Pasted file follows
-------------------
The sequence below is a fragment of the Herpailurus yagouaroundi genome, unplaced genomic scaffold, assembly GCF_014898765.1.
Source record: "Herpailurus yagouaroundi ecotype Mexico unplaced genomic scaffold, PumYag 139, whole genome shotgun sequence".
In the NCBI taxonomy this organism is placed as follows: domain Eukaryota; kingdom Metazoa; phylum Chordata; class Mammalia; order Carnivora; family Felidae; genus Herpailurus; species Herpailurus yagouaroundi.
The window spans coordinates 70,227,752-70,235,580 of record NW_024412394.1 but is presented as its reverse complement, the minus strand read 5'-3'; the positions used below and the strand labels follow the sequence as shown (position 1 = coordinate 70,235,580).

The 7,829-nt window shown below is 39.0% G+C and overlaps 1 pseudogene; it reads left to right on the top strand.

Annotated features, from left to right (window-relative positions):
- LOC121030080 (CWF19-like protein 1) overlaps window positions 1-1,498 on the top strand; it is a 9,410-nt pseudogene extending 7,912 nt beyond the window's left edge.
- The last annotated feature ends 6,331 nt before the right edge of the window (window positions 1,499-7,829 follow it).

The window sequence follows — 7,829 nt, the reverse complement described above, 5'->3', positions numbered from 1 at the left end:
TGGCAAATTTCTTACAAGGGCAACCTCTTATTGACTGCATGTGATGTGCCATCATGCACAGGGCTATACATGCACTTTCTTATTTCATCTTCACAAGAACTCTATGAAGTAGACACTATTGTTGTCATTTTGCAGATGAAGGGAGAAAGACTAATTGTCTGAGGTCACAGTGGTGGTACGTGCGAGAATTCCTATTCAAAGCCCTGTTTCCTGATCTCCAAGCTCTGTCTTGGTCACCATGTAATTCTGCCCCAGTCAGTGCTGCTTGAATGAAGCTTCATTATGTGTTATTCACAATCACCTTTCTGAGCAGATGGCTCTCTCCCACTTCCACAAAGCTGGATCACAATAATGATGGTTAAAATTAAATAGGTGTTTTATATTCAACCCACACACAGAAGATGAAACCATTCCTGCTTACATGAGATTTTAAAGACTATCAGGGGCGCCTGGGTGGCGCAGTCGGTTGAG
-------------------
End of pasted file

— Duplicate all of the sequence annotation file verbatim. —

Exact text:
The sequence below is a fragment of the Herpailurus yagouaroundi genome, unplaced genomic scaffold, assembly GCF_014898765.1.
Source record: "Herpailurus yagouaroundi ecotype Mexico unplaced genomic scaffold, PumYag 139, whole genome shotgun sequence".
In the NCBI taxonomy this organism is placed as follows: domain Eukaryota; kingdom Metazoa; phylum Chordata; class Mammalia; order Carnivora; family Felidae; genus Herpailurus; species Herpailurus yagouaroundi.
The window spans coordinates 70,227,752-70,235,580 of record NW_024412394.1 but is presented as its reverse complement, the minus strand read 5'-3'; the positions used below and the strand labels follow the sequence as shown (position 1 = coordinate 70,235,580).

The 7,829-nt window shown below is 39.0% G+C and overlaps 1 pseudogene; it reads left to right on the top strand.

Annotated features, from left to right (window-relative positions):
- LOC121030080 (CWF19-like protein 1) overlaps window positions 1-1,498 on the top strand; it is a 9,410-nt pseudogene extending 7,912 nt beyond the window's left edge.
- The last annotated feature ends 6,331 nt before the right edge of the window (window positions 1,499-7,829 follow it).

The window sequence follows — 7,829 nt, the reverse complement described above, 5'->3', positions numbered from 1 at the left end:
TGGCAAATTTCTTACAAGGGCAACCTCTTATTGACTGCATGTGATGTGCCATCATGCACAGGGCTATACATGCACTTTCTTATTTCATCTTCACAAGAACTCTATGAAGTAGACACTATTGTTGTCATTTTGCAGATGAAGGGAGAAAGACTAATTGTCTGAGGTCACAGTGGTGGTACGTGCGAGAATTCCTATTCAAAGCCCTGTTTCCTGATCTCCAAGCTCTGTCTTGGTCACCATGTAATTCTGCCCCAGTCAGTGCTGCTTGAATGAAGCTTCATTATGTGTTATTCACAATCACCTTTCTGAGCAGATGGCTCTCTCCCACTTCCACAAAGCTGGATCACAATAATGATGGTTAAAATTAAATAGGTGTTTTATATTCAACCCACACACAGAAGATGAAACCATTCCTGCTTACATGAGATTTTAAAGACTATCAGGGGCGCCTGGGTGGCGCAGTCGGTTGAG